By Amanda Bell
October 02, 2018 at 12:37 AM EDT
Trae Patton/NBC
S15 E3
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The blind auditions continue tonight on The Voice, and as the four teams start to collect their subjects, the self-proclaimed “Queen” Kelly Clarkson pulls out a literal crown to signify her intent to continue her reign as The Voice‘s coaching champion again this season. However, her majesty’s night doesn’t go completely to plan as she tries to lure some country recruits away from the true Voice liege, Blake Shelton, and fails miserably on more than one occasion.

On the other hand, she does have a little luck courting some contestants who could still very well make it to the finals, so don’t count her out for the throne just yet.

Let’s take a look at who joins Team Kelly and the rest of the teams in round three.

Dave Fenley (39 – Nashville, TN)
“Help Me Hold On” by Travis Tritt

Clarkson may want a country music artist “like a fat kid wants cake” (her words), but after 14 seasons of striking out, Adam Levine has finally wisened up about even trying to go for guys like Dave Fenley here. And he’s right to save his energy because this country crooner has basically been instructed by his mother to hop on the Team Blake train if he can, and southern gents never disobey their mamas on national TV. Although Kelly enthusiastically tamps her button before the first verse of his controlled take on this classic country ballad is done, the singer and Blake speak the same language as they praise the song’s originator for his skills as a “balladeer.”

No matter the coach, though, there’s a lot to like about Dave’s performance here tonight, from his subtle crescendo to the big hook to his deep and raw rasp in the outro to his all-around good attitude. The fact that he can beatbox on the fly, just for fun, means he’s probably got even more to show for himself in the coming weeks.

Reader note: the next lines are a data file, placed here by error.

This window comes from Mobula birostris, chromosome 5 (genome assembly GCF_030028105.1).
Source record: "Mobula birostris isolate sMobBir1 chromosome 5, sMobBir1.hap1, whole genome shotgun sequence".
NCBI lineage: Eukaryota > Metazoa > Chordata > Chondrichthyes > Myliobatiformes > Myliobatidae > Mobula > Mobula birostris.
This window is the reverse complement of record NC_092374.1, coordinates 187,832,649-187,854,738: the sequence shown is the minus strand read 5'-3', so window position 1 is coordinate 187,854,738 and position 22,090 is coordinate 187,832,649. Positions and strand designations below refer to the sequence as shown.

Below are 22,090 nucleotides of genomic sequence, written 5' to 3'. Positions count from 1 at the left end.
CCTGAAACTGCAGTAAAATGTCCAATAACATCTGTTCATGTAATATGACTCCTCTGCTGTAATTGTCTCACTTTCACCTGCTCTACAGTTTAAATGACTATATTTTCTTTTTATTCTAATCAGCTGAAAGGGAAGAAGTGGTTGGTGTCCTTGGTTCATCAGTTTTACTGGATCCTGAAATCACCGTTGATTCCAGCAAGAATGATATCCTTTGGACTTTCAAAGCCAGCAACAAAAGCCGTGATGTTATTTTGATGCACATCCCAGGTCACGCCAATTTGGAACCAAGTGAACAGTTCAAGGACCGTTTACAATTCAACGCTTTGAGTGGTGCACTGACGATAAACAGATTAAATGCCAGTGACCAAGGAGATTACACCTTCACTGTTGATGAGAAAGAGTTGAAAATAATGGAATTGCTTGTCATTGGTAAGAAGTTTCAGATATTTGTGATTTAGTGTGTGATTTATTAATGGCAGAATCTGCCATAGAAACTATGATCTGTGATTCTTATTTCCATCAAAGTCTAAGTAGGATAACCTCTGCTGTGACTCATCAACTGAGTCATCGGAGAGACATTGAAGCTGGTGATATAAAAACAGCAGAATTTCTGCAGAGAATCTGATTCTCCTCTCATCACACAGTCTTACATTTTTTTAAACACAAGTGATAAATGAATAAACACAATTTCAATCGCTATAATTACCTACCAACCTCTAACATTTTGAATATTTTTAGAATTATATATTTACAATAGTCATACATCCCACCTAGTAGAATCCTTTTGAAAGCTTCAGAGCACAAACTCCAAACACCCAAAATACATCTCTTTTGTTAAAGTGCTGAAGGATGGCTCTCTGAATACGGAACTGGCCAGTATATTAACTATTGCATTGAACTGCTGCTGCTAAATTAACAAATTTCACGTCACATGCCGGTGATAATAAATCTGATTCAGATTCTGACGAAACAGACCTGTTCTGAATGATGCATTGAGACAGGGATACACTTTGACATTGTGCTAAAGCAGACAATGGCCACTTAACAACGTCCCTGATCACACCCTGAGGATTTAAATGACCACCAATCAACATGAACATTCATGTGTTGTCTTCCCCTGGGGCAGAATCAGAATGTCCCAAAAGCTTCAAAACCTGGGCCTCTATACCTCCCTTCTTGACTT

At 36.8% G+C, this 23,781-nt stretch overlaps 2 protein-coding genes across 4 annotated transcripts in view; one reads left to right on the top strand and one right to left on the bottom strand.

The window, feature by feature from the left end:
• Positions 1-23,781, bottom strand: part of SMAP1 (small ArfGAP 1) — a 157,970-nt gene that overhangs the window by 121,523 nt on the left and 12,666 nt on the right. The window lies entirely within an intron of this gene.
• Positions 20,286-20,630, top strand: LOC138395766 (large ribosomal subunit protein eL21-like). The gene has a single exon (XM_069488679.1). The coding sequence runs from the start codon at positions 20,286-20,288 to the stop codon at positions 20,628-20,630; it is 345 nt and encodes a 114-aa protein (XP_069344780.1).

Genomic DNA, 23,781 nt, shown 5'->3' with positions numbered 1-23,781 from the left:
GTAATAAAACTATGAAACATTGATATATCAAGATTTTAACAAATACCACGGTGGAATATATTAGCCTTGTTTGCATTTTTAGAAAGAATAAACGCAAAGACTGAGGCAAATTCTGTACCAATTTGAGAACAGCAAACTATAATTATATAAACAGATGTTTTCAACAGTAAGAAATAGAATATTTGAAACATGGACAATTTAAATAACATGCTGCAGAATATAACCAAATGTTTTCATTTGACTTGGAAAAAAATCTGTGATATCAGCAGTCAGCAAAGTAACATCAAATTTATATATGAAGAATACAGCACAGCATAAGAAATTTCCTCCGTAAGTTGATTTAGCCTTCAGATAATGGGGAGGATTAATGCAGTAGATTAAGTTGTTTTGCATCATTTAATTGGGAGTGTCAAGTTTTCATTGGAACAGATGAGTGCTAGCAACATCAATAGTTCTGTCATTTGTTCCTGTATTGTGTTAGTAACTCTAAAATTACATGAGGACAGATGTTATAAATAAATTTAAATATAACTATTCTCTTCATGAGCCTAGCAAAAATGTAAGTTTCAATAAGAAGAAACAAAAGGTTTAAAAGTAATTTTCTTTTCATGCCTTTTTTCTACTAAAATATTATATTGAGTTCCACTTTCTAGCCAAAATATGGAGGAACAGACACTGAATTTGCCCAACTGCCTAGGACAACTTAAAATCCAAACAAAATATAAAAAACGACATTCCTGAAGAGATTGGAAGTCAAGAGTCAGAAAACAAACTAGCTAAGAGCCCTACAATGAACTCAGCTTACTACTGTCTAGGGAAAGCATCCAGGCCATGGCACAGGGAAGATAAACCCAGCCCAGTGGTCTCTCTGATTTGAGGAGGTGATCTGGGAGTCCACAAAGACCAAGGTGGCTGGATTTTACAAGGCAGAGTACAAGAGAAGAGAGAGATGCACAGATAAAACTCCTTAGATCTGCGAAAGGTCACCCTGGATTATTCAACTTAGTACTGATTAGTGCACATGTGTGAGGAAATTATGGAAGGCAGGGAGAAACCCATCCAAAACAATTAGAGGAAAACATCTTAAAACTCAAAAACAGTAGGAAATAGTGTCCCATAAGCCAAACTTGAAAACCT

Team: Blake Shelton.

Steve Memmolo (35 – Boston, MA)
“Spooky” by Dusty Springfield

Some artists come on this show and blow the coaches away from the first lyric, while others take a second or two to calm down and get in a groove. Steve Memmolo belongs in the latter category because when he first begins to belt this seasonal favorite, it’s whispery and generic and mostly forgettable.

About halfway through, though, he starts to find his rhythm and spices things up with some brassy tones and even a few Michael Jackson-esque squeals. Those are enough to catch Adam Levine’s attention — he’s always a sucker for a high note — although the coach does want him to steer clear of being too cute and schmoozy with his stage swagger (confidence which is owed, no doubt, to all the comparisons of his looks to Ben Affleck’s). We’ll see how that works out, but for now … points for him coming out with a creative number we don’t always hear here.

Team: Adam Levine.

Audri Bartholomew (19 – St. Louis, MO)
“Never Enough” from The Greatest Showman

Apart from all the shoe-throwing stuff, it’s the ultimate sign of respect when Jennifer Hudson decides she wants to duet with a budding artist. Considering Audri Bartholomew comes in with a bustling diva voice to match a show tune, it’s no wonder JHud doesn’t even want to break stride with a different song as she takes the stage with her new recruit. This is a “big song,” as the coaches note, and Jennifer is impressed that Audri has the guts to try it.

As for the delivery, well, there are certainly some rough edges that need to be polished out. Audri has plenty of power, but the pitch isn’t always perfect. If there’s anyone who knows how to draw out the soul of a singer and leave the rest on the road, it’s Hudson, which is probably why no one else even bothered to turn for this girl.

Team: Jennifer Hudson.

Rachel Messer (19 – Fort Gay, WV)
“I Want to Be a Cowboy’s Sweetheart” by Patsy Montana